The Senate Ethics Committee ordered fulltime federal protection yesterday for the chief witness in the case against Sen. Herman E. Talmadge (D-Ga.).
The action came after committee officials received two anonymous telephone calls Tuesday warning that Daniel Minchew's 2-year-old daughter will be killed if he testifies.
Chairman Adlai E. Stevenson (D-Ill.) said the committee ordered U.S. marshals to watch Minchew's Chevy Chase home and protect his family. Stevenson declined to elaborate but other knowledgeable sources said the death threats were voiced by a male to Stevenson's office and to the private law office of committee special counsel Carl Eardley.
Minchew's attorney, Robert Fierer, said yesterday that his client would testify as planned. Minchew will probably appear before the ethics panel early next week in a Senate hearing room with beefed up security.
Talmadge's office issued a statement deploring the death threats. "It is unconscionable to think that any rational person would make such a threat against an innocent child," the Georgia Democrat said. "I hope that the person responsible will be discovered and punished . . . and that the Minchew family will be afforded every possible protection."
Minchew's testimony is expected to be the keystone in the case against Talmadge. So far the six-member ethics panel has heard nearly three weeks of testimony mostly from expert witnesses and Talmadge staff members loyal to the senator.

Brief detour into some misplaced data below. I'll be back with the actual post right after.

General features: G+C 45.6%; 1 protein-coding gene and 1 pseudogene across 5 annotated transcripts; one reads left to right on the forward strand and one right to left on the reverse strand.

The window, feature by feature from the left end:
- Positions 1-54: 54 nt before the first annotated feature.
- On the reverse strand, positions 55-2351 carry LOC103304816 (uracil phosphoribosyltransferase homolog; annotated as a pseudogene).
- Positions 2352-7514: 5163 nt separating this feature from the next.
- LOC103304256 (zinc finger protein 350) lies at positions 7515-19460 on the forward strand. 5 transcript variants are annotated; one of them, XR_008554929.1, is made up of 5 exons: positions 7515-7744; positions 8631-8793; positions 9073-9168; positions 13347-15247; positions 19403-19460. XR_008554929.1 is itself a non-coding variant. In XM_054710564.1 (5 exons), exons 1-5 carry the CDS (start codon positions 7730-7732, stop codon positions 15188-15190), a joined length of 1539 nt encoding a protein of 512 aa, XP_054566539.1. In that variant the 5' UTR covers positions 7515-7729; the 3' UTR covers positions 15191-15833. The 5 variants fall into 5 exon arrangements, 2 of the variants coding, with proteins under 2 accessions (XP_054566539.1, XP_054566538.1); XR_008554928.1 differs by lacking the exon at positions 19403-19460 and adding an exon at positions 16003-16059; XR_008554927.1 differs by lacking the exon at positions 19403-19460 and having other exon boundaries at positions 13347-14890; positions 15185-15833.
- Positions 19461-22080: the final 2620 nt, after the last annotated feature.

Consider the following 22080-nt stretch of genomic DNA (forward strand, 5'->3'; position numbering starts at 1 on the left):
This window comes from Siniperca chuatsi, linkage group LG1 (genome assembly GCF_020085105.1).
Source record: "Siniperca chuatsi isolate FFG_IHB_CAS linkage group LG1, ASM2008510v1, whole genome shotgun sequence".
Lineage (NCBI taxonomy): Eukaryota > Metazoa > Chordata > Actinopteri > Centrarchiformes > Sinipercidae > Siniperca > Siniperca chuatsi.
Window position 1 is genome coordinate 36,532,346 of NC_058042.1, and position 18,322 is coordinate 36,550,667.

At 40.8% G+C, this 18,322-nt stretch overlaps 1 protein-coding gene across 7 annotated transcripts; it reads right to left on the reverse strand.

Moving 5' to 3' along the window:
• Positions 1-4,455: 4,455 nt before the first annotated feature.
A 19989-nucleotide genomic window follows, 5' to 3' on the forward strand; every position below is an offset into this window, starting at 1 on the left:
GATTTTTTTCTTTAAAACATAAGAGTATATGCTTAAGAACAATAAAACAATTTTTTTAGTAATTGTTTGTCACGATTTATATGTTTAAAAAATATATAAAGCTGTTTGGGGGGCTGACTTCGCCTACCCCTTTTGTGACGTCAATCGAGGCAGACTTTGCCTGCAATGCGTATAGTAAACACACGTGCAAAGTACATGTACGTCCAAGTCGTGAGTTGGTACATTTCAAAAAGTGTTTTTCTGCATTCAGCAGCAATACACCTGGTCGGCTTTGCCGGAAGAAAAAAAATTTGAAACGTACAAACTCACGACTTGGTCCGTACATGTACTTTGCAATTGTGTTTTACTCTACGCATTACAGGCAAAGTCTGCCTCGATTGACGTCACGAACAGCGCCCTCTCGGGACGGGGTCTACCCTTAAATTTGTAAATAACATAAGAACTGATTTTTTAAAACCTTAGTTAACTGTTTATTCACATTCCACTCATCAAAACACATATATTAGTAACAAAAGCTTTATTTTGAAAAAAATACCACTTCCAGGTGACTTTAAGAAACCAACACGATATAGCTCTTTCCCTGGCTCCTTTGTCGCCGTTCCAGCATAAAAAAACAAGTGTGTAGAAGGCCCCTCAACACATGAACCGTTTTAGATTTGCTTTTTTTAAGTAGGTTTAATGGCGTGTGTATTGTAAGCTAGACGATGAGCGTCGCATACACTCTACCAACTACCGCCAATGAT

Talmadge is facing five charges of financial misconduct. The most serious charges - that he knew of improper Senate reimbursements to his office and converted campaign funds to his own use - are linked to information supplied by Minchew.
Minchew has testified in executive session to the committee that he set up and ran a secret bank account for Talmadge here with the senator's knowledge. According to Minchew, who was Talmadge's chief aide until 1974, bothe he and the senator got some of the $39,000 in improper Senate reimbursements and mostly unreported campaign contributions that went into the secret bank account.
Talmadge has denied any knowledge of the account and called Minchew "a proven liar cheat and embezzler."
In testimony yesterday, Lawrence W. Earls, Talmadge's accountant since 1972, told the ethics panel that Talmadge had instructed him "to do what was right" in handling the senator's finances.
Earls, a tax partner in the national accounting firm of Peat, Marwick, Mitchell and Co., told the committee that he handled a ticklish dispute between Talmadge and his former wife, Betty, over a $755,000 land sale in 1972 by leaving the money off Talmadge's Senate financial disclosures for five years.
Although Talmadge bought the land himself with a group of Georgia investors, he placed his share in his wife's name. When the land was sold she paid the capital gains taxes on their profit.
One of the charges against Talmadge is that he incorrectly reported taxes on gifts to his wife. Talmadge has called the charge "minor" and said at most its was "a good-faith failure to report at a time when the legal situation was not clear." CAPTION: Picture, DANIEL MINCHEW . . . to testify as planned